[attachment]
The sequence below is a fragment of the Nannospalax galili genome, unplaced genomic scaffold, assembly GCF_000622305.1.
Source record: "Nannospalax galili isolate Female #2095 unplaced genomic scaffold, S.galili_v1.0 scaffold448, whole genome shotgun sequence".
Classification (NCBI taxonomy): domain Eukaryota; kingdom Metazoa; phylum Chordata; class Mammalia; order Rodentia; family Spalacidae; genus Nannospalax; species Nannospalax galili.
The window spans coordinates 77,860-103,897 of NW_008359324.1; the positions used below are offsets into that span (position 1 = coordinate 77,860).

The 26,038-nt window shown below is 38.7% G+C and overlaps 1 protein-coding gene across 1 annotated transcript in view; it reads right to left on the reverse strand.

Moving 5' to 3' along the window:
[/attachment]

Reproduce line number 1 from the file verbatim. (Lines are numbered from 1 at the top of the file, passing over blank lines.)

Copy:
The sequence below is a fragment of the Nannospalax galili genome, unplaced genomic scaffold, assembly GCF_000622305.1.